Walkin­shaw in a walk-out

Herald Sun - Motoring - - Cars Guide -

IT DIDN’T take long for Tom Walkin­shaw to make an im­pact in Melbourne last week. The top man at Holden Spe­cial Ve­hi­cles had barely ar­rived from Lon­don be­fore his lo­cal boss was clear­ing his desk.

Walkin­shaw and Scott Grant each say the de­ci­sion is a joint one, not a sack­ing, and there is good­will on both sides.

Walkin­shaw has even agreed to pay the mov­ing ex­penses for Grant and his fam­ily if they de­cide to re­turn to Syd­ney, where Grant was a se­nior ex­ec­u­tive with Toy­ota be­fore tak­ing up the job with HSV in Clay­ton.

Still, the change at the top raises im­por­tant ques­tions about HSV and its di­rec­tion.

Per­for­mance cars are clearly in the sights of a grow­ing num­ber of peo­ple — even car com­pany bean-coun­ters, but par­tic­u­larly gree­nies.

Grant ap­plied suc­cess­ful Toy­ota man­age­ment tech­niques at HSV and even cham­pi­oned a pro­to­type diesel car, us­ing a nonHolden pow­er­plant.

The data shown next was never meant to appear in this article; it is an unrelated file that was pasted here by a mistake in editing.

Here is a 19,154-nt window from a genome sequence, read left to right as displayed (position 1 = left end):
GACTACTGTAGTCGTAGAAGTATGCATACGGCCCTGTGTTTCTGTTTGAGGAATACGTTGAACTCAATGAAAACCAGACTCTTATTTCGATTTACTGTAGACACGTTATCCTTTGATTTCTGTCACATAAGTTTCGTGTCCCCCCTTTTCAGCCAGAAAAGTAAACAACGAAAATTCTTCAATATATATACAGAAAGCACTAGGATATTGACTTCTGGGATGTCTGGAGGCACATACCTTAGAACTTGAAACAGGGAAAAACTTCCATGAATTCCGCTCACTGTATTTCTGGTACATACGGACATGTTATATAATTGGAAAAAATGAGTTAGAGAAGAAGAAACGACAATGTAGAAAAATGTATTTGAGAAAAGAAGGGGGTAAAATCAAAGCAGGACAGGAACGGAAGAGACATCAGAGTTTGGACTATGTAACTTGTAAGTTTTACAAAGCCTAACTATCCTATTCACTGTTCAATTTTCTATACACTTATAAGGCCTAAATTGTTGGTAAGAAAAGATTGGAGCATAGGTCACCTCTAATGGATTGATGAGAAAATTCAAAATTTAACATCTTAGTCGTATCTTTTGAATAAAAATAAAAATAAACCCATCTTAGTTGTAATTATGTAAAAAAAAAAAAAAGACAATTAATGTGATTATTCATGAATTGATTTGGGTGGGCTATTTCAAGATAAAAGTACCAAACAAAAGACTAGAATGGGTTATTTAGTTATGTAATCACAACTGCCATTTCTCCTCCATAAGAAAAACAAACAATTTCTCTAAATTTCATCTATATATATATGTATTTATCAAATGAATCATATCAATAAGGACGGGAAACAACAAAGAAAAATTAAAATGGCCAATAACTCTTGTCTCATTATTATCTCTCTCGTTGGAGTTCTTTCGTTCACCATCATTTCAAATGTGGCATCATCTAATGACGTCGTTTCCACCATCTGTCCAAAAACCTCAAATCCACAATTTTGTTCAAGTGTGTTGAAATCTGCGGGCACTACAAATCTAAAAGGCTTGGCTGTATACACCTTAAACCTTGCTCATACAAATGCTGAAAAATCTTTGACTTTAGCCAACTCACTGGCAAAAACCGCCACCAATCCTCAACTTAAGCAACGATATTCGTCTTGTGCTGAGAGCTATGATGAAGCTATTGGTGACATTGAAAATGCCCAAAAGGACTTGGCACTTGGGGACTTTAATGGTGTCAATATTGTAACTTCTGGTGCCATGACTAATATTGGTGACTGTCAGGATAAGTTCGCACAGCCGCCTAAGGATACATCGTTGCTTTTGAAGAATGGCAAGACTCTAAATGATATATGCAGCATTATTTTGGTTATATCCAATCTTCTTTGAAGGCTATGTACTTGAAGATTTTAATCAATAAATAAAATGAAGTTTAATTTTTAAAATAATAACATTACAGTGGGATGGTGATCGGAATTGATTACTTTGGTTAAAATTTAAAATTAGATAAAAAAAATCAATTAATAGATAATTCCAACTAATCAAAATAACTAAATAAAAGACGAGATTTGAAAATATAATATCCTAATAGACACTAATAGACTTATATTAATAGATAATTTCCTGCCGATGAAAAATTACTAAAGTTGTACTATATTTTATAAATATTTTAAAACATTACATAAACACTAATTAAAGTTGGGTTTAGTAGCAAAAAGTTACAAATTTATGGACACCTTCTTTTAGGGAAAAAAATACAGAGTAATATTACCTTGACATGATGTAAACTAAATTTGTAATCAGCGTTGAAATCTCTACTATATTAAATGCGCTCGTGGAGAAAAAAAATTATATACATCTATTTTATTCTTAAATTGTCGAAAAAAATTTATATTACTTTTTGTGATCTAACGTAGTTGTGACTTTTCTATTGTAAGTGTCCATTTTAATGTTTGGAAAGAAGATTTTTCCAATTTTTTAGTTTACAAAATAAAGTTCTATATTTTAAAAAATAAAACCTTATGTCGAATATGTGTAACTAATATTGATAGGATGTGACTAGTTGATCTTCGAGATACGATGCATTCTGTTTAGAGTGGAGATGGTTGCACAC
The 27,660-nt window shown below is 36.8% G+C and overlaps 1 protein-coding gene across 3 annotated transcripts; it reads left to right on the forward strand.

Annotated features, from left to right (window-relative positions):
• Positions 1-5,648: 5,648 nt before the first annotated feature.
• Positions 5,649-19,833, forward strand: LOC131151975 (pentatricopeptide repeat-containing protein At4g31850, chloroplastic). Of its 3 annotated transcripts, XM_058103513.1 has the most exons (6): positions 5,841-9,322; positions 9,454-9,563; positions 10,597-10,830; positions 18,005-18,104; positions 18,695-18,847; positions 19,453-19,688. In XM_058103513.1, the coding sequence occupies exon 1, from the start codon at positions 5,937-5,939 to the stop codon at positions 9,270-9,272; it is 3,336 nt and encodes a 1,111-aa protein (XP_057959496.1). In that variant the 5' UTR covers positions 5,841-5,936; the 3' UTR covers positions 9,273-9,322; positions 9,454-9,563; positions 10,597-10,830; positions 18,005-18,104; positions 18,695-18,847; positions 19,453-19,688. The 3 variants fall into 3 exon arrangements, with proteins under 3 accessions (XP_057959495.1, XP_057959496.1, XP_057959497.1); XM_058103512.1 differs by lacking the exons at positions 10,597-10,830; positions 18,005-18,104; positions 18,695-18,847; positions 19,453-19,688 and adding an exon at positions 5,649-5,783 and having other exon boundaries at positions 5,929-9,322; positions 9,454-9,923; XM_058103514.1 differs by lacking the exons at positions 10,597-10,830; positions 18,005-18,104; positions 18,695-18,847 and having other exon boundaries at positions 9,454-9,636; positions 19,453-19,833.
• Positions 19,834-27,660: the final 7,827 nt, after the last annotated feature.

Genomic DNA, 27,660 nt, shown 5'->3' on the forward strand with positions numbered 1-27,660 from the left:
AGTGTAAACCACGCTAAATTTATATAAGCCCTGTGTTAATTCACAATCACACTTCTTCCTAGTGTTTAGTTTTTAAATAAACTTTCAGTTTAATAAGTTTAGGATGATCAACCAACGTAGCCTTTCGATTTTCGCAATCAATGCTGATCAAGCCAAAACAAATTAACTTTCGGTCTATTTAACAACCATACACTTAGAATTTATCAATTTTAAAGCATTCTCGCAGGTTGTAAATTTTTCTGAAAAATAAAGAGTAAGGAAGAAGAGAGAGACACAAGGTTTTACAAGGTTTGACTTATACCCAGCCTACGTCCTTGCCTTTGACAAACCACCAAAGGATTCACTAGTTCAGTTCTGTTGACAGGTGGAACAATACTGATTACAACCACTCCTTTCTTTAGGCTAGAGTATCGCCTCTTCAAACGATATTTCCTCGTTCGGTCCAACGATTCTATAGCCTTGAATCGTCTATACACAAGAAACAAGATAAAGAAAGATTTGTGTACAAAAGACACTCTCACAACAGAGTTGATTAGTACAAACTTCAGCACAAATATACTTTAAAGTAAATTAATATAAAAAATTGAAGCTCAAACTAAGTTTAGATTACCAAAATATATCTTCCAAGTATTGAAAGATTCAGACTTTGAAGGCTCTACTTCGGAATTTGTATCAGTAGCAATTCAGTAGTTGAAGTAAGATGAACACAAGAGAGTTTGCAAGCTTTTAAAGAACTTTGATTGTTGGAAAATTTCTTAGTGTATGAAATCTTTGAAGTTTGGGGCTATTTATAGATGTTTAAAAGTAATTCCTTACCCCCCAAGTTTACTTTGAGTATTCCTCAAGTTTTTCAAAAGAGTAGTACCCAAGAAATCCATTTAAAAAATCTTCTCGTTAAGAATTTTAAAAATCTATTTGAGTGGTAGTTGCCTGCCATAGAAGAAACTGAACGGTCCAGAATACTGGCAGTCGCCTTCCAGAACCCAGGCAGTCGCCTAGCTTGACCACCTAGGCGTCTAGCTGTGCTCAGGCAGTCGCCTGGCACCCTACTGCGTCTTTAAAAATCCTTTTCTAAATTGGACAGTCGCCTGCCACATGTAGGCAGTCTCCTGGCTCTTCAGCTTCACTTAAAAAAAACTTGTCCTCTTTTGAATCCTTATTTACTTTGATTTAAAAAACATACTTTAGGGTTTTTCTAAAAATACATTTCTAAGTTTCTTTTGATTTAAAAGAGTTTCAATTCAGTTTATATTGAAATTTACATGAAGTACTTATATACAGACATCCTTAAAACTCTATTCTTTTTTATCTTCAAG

But the 20th birth­day cel­e­bra­tions for HSV have been a fizzer on a lot of fronts, even if the W427 sets a new stan­dard for home­grown mus­cle.

‘‘I think we need to put the ‘spe­cial’ back into Holden Spe­cial Ve­hi­cles,’’ is one in­sider’s re­ac­tion to the change last week.

The man who has taken — ac­tu­ally re­taken — the reins is Phil Hard­ing, a one-time HSV en­gi­neer­ing chief who was CEO be­fore Grant was re­cruited.

He had planned to re­turn to Bri­tain to work at Walkin­shaw Per­for­mance, but was con­vinced to re­turn to HSV to add some sta­bil­ity.

LGrant talks hap­pily about his time at HSV but says his de­par­ture was trig­gered by a fun­da­men­tal mis-match of his plans with Walkin­shaw’s vi­sion.

‘‘We de­cided, to­gether, that it would be bet­ter for me to move on,’’ he says.

Win some, lose some: the W427 has set a new stan­dard but there are still prob­lems at HSV.

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